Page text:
Car accident settlement compensation value depends on two things: the strength of your liability claim and the extent of your damages. This article explains these two key facets of a car accident case, to give you an idea of the settlement value of your claim. (When finished reading this article, use our Car Accident Calculator to get a ballpark idea on what your accident is worth)
Unless you are in a no-fault state, you cannot recover money damages unless "liability" exists. The legal term for what you have to show is "negligence," which means carelessness. In the context of driving, examples of negligence are:
In the most common type of accident, a rear-ender, the tailing driver is usually deemed negligent because he or she wasn't paying sufficient attention and didn't keep a safe distance between vehicles. Hopefully you carried out the proper steps after a car accident.
What if the other driver was negligent, but you were too? If the other driver was negligent, but you were also driving in a careless manner, your claim is completely defeated (in some states) or at least reduced (in most states). To understand how the different rules work, and how your claim might be affected, read about Comparative and Contributory Negligence.
Assuming that liability exists, the only remaining question is, how much are you entitled to recover as compensation for your injuries? There are three commonly used methods of determining accident settlement value in routine car accident cases:
2. Multiple of specials
3. Per diem
Most of the top insurance companies use a software system called Colossus (or something like it) to determine car accident settlement value. Insurance companies believed to use Colossus include Aetna, Allstate, CNA, Erie, Farmers, Metropolitan, Ohio Casualty, The Hartford, MetLife, Travelers, USAA and Zurich. And many of the other insurance companies use some other form of injury valuation software. You won't be able to use the Colossus system, but you have to know that it exists and how it works in order to discuss settlement with the insurance claims adjuster.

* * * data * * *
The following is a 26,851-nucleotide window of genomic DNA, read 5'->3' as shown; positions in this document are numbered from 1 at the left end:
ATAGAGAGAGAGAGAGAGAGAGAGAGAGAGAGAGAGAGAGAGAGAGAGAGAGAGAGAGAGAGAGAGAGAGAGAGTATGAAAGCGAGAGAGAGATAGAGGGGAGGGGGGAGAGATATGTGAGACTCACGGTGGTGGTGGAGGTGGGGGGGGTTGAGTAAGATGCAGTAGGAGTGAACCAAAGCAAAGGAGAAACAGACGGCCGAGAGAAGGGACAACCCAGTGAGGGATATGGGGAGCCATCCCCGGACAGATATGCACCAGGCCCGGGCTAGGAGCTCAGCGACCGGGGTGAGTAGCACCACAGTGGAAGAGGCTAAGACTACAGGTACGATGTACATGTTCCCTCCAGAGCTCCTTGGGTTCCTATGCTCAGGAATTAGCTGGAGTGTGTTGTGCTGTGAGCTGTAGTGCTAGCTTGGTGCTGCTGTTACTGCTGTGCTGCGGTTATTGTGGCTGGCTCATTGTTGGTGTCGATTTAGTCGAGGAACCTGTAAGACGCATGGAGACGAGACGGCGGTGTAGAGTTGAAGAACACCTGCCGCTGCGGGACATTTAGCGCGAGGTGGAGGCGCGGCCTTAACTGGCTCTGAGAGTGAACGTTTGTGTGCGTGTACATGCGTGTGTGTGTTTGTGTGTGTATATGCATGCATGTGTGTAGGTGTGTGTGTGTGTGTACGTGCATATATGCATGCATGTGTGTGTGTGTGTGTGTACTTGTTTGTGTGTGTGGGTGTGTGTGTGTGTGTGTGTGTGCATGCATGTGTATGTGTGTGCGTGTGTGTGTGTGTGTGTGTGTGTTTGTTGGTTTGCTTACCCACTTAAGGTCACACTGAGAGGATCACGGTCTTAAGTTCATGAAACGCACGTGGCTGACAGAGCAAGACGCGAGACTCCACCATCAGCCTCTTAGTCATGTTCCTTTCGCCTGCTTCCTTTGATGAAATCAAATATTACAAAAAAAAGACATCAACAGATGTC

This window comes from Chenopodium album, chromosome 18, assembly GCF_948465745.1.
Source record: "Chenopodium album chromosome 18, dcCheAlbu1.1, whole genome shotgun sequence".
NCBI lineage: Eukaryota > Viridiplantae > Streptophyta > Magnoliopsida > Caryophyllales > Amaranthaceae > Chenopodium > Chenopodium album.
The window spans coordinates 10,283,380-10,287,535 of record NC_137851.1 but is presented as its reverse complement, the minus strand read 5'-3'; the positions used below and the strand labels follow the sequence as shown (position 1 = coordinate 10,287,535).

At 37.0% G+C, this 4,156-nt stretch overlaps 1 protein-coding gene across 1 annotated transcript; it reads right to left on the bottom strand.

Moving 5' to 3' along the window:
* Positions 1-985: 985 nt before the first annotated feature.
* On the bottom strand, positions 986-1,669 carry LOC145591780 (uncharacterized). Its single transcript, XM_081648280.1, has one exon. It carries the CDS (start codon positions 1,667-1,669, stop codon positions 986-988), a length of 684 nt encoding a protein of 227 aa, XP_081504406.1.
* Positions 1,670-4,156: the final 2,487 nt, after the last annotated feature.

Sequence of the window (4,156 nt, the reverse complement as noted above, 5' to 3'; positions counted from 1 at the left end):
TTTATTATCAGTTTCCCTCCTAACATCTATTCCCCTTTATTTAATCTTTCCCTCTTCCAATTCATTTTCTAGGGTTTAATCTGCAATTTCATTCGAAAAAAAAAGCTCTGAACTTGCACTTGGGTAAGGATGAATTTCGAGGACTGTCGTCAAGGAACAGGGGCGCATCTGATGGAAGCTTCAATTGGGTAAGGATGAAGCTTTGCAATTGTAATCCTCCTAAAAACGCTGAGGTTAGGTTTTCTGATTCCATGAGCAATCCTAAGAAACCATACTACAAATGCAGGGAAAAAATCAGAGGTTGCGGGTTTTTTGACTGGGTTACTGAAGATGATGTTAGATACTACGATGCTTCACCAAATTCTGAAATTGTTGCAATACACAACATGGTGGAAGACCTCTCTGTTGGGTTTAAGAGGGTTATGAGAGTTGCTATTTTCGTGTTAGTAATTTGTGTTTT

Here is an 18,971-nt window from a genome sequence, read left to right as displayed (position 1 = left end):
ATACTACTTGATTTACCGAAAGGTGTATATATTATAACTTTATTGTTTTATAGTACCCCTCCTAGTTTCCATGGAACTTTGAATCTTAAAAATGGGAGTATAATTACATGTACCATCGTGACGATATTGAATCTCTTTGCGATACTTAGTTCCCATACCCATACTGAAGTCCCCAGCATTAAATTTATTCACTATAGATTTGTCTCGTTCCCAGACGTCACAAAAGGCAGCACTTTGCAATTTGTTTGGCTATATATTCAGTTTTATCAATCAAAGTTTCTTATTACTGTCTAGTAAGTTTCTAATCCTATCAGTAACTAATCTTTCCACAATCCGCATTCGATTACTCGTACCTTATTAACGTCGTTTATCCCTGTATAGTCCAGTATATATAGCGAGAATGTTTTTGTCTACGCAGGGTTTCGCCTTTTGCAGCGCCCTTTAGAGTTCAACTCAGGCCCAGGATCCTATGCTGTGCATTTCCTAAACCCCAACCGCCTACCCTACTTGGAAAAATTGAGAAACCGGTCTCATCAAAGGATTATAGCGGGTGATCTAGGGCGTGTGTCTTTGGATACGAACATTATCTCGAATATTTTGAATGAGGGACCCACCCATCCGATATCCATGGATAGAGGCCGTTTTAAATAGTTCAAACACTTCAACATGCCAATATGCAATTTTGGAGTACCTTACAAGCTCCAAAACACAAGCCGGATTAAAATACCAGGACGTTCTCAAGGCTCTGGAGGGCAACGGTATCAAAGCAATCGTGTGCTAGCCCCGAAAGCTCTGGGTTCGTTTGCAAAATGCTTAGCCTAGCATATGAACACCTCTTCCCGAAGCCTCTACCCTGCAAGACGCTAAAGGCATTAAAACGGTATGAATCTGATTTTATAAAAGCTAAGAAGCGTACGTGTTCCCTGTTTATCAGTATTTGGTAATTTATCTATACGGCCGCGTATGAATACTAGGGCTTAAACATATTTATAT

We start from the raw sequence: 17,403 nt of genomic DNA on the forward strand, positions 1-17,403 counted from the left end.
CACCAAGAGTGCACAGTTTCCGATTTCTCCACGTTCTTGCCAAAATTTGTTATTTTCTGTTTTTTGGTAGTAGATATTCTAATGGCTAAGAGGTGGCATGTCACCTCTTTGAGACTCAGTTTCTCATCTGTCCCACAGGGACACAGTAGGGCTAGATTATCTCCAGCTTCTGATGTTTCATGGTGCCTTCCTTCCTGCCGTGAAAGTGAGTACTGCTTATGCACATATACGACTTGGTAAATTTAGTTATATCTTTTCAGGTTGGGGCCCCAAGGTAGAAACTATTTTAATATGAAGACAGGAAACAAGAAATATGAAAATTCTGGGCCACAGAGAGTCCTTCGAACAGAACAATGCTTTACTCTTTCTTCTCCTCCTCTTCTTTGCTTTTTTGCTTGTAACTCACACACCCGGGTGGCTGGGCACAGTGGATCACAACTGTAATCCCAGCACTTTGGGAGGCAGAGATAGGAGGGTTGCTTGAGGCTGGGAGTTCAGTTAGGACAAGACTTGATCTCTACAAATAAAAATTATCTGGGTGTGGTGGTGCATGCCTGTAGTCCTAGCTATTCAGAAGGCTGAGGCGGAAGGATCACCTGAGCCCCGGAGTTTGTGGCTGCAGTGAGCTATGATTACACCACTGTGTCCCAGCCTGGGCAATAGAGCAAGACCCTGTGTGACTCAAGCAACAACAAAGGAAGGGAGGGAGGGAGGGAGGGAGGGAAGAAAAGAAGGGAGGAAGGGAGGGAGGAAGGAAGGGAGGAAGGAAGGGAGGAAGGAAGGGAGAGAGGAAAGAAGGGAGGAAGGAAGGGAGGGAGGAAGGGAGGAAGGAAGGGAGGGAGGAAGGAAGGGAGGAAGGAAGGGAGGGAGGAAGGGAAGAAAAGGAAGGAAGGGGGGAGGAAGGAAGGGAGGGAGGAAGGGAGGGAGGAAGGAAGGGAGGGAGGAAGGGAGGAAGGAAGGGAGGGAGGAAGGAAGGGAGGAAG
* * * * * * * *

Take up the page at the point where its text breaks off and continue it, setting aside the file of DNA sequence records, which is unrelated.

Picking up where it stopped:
Under this method, to determine accident settlement value, you add these elements of damage together:
1. Medical bills
2. Lost income
3. Pain and suffering damages
The insurance company may challenge the amount of medical bills and lost income that you claim. (Learn more about successfully negotiating with insurance adjusters) They may claim that some of your medical bills were for unnecessary treatment or that the charges are unreasonably high, or they may contend that your claim for lost income is excessive or not supported by the medical records. Usually, these defense claims are weak. If you got the treatment recommended by your health care providers and missed only the work that your doctors said you needed to miss, you should be able to recover all of your medical bills and lost income. The much more difficult question to answer is, how much are you entitled to recover for your pain and suffering?
A note on no-fault states: As you have probably already figured out, these methods of determining accident settlement value do not apply to no-fault systems, which do not compensate for pain and suffering. To understand how no-fault rules work, see No-Fault Car Insurance and State Laws: The Basics.